Down 3-1 to Real Madrid in the 2017 Champions League Final and glancing over to his bench, Massimiliano Allegri may have realised for the first time just how far off his side were from winning the Champions League.
As Gareth Bale, Alvaro Morata and Marco Asensio trotted on for Los Blancos, the Italian could only look to Mario Lemina and Juan Cuadrado, the latter later seeing red in his brief time on the pitch.
A year later, Cristiano Ronaldo added to his two goals in the Final with his 97th-minute penalty knocking Juventus out at the quarter-final stage.
But times change. Their tormentor is now their team-mate, and with well over €100m spent, Juve may feel they finally have the talent and experience to win their first European Cup in over two decades.
With two Final appearances and seven straight Serie A titles, the wait should not be this long. As evidenced by record-breaking unbeaten and winning runs in recent seasons, they are consistent, hard to beat and have a squad deeper than most.
To win the Champions League those factors are important, sure. But the nature of cup competition places greater emphasis on other factors, such as the draw, luck, swift in-game adjustments, clutch players and their performances. Many of which have not gone in favour of the Bianconeri in recent campaigns.
Still it is also very much true that the team with Cristiano Ronaldo have won the trophy in each of the last three seasons.
Many of the competition’s goal-scoring records belong to him, as do five Champions League winners’ medals won with two different clubs.
Much in the same way Juve are more than just CR7, their potential success does not lay solely on his shoulders.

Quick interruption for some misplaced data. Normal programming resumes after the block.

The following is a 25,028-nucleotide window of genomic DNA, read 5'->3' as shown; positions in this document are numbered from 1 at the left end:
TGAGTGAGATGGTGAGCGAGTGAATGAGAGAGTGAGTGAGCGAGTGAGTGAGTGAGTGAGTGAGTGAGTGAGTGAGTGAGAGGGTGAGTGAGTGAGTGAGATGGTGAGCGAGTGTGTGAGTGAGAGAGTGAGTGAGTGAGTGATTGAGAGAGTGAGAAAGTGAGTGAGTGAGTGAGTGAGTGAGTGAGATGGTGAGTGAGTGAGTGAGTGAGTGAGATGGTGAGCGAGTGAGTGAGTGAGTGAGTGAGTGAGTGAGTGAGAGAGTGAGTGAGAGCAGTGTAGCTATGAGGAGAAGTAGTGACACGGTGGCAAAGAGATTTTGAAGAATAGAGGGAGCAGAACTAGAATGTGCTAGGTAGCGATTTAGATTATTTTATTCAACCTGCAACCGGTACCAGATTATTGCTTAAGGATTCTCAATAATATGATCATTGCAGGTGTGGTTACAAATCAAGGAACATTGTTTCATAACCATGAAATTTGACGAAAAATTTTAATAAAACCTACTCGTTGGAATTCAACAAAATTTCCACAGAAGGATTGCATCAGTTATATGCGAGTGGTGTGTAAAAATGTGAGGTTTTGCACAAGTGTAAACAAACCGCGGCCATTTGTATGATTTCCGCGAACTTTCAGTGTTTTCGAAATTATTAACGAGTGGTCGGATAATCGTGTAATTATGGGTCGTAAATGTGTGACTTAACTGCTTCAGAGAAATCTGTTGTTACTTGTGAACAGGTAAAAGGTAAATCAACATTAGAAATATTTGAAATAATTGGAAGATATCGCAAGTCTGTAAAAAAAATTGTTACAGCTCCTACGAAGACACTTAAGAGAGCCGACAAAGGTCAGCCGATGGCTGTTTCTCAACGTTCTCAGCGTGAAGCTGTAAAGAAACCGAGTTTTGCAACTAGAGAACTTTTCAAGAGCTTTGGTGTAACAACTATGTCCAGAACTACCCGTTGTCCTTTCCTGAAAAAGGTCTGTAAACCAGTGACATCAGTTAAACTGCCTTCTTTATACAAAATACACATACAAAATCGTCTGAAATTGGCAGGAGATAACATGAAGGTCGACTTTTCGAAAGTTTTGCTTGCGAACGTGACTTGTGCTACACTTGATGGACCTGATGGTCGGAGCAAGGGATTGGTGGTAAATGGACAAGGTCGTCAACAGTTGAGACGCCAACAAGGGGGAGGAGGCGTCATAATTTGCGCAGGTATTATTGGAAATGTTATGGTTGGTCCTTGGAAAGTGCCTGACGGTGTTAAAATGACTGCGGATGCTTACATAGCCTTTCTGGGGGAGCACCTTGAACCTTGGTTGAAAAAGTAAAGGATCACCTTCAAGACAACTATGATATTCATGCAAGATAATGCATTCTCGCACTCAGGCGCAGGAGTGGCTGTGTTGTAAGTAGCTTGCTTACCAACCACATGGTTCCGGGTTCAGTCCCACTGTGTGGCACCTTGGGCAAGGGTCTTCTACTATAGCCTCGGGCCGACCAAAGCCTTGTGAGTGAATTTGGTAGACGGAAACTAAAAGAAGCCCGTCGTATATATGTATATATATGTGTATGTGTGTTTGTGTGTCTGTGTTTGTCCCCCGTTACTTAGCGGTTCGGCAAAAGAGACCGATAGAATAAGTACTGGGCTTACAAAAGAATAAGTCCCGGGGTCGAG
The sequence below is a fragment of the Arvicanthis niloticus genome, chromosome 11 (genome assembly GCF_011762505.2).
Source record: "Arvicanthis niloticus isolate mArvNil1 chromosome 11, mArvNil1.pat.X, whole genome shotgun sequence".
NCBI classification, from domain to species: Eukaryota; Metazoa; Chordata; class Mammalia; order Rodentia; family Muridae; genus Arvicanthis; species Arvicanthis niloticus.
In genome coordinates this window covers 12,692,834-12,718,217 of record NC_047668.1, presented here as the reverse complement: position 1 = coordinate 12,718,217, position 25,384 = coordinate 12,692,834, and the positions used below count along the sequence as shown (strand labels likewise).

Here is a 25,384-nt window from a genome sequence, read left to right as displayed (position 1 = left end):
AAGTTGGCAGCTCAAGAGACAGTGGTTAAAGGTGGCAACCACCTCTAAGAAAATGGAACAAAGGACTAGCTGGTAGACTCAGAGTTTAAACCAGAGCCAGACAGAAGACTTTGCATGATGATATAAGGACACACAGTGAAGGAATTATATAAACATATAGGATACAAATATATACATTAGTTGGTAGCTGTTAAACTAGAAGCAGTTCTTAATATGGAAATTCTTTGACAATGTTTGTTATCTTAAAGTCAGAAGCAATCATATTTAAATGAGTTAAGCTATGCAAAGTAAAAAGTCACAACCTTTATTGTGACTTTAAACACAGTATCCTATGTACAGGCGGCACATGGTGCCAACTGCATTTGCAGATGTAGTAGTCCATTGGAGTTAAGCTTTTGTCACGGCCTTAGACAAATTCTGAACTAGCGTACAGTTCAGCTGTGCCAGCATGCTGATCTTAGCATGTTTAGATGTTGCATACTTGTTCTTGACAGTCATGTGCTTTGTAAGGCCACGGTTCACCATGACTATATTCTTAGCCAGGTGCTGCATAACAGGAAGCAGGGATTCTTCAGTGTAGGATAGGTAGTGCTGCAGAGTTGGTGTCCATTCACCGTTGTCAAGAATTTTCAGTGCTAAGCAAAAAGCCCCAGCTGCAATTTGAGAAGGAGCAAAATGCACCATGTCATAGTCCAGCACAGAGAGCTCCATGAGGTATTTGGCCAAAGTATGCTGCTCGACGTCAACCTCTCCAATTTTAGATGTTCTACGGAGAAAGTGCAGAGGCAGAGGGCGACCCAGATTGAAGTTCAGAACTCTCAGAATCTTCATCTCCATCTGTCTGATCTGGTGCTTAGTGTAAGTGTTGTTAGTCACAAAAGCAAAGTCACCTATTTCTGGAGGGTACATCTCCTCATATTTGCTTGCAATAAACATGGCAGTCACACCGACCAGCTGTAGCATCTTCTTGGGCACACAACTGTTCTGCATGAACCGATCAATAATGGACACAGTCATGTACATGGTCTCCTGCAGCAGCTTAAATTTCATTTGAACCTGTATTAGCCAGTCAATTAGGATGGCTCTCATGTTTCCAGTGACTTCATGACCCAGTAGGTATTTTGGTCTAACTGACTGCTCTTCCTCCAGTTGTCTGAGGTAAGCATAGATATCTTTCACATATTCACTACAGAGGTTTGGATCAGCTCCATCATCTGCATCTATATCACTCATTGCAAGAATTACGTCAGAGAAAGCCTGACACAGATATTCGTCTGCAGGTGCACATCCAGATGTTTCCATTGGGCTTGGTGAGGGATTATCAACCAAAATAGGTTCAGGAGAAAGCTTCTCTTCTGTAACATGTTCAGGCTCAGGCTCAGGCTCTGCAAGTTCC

While Ronaldo was instrumental in Real’s 2017-18 run as the competition’s top scorer, he did not find the net in either semi-final or the Final itself. Instead, they fell back on the contributions of maligned figures Karim Benzema and Gareth Bale to see them through.
Similarly, Lionel Messi did not score in the 2015 Final against the Old Lady, but Luis Suarez and Neymar did. Juve will need the perennial stars that surround Ronaldo to step up if he has an off night.
Mario Mandzukic has already shown the innate ability to be a gamechanger when it matters, scoring a stunning bicycle-kick against Barcelona. Few players have Champions League Final and World Cup Final goals on their CV.
Paulo Dybala’s resume is far less accomplished. While Mandzukic dazzled in Cardiff, the Argentine disappointed. Clearly talented, he has had problems with consistency, and has not showed up in big games. He scored only once in eight Champions League appearances last season, and did not score against any top four side in Serie A. Moreover, he was foolishly sent off against Real Madrid.
But even if any of Juve’s forwards are struggling for form, the bench may bring better fortune. Douglas Costa and Federico Bernardeschi are both talented players who with their pace and trickery offer something few else on the pitch do.
Across the board changes in the past few years have been beneficial. The return of Leonardo Bonucci is a positive move overall, though his game is perhaps more error-strewn that fans would like.
Injury prone Claudio Marchisio and Kwadwo Asamoah have been replaced with Blaise Matuidi, Emre Can and Rodrigo Bentancur.
It is not a terribly young squad, but one that can compete now. And that experience helps, not only for the players, but a Coach who is always learning.
He has shown greater ability to adapt and take heed of mistakes, as evidenced by comeback wins against Tottenham and Real Madrid in last year’s competition after unfavourable first legs.
Allegri has the squad to win every trophy on offer. How he uses the tools at his disposal will determine how much they win.